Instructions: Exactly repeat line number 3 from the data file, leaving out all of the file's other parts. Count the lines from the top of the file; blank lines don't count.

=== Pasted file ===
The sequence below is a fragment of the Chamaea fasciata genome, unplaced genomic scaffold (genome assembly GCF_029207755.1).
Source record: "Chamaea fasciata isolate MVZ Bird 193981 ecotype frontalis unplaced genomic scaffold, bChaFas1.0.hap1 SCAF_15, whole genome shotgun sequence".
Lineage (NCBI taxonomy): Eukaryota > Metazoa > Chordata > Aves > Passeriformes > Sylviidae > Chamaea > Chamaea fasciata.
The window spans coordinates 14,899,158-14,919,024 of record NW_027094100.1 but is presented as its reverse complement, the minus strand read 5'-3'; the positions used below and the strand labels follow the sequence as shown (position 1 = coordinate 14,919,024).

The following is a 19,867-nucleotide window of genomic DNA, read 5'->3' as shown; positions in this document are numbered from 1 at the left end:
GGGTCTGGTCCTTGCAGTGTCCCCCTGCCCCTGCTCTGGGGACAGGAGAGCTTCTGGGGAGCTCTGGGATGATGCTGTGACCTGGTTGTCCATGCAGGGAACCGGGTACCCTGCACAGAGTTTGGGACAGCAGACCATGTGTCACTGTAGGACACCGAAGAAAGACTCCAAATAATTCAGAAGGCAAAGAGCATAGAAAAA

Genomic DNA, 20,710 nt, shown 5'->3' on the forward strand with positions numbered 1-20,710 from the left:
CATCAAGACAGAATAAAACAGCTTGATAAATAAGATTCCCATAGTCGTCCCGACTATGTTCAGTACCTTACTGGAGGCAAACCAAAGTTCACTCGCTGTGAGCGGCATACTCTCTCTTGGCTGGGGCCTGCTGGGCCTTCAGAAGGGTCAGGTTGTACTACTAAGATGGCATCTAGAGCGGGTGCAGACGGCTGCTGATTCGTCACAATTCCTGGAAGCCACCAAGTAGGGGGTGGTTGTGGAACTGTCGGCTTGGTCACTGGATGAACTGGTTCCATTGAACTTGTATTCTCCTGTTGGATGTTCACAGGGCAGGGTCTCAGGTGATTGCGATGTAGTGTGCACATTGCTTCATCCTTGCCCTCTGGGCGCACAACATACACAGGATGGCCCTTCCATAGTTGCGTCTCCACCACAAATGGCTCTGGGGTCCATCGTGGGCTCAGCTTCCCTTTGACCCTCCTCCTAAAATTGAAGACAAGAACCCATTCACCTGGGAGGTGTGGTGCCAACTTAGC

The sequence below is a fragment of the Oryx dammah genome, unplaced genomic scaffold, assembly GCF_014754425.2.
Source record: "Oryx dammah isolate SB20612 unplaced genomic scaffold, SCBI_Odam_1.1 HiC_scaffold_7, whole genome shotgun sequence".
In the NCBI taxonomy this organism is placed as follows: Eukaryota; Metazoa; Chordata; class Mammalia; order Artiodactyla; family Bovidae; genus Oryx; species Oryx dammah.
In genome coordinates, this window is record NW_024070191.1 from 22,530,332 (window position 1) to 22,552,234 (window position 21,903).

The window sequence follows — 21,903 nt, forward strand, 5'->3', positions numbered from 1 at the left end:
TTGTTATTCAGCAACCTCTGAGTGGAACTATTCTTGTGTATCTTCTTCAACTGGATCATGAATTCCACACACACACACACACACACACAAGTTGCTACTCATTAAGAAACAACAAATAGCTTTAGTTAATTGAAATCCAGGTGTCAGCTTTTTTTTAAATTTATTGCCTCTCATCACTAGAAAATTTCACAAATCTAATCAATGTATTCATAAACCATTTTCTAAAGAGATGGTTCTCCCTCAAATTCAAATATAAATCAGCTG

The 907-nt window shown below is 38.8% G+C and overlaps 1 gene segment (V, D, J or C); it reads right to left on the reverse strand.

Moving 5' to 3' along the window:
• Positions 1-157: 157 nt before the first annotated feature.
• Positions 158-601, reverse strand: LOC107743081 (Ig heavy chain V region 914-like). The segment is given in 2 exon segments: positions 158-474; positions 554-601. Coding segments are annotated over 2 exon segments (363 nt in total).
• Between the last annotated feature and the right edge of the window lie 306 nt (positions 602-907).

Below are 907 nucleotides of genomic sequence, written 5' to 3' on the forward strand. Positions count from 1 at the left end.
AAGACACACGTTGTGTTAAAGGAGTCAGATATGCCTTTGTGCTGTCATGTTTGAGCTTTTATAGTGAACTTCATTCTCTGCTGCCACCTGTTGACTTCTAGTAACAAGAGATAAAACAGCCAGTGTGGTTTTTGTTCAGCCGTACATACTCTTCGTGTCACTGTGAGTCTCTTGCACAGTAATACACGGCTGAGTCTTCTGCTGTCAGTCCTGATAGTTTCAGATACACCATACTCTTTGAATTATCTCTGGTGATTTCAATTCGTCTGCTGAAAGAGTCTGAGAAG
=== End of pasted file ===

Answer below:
Lineage (NCBI taxonomy): Eukaryota > Metazoa > Chordata > Aves > Passeriformes > Sylviidae > Chamaea > Chamaea fasciata.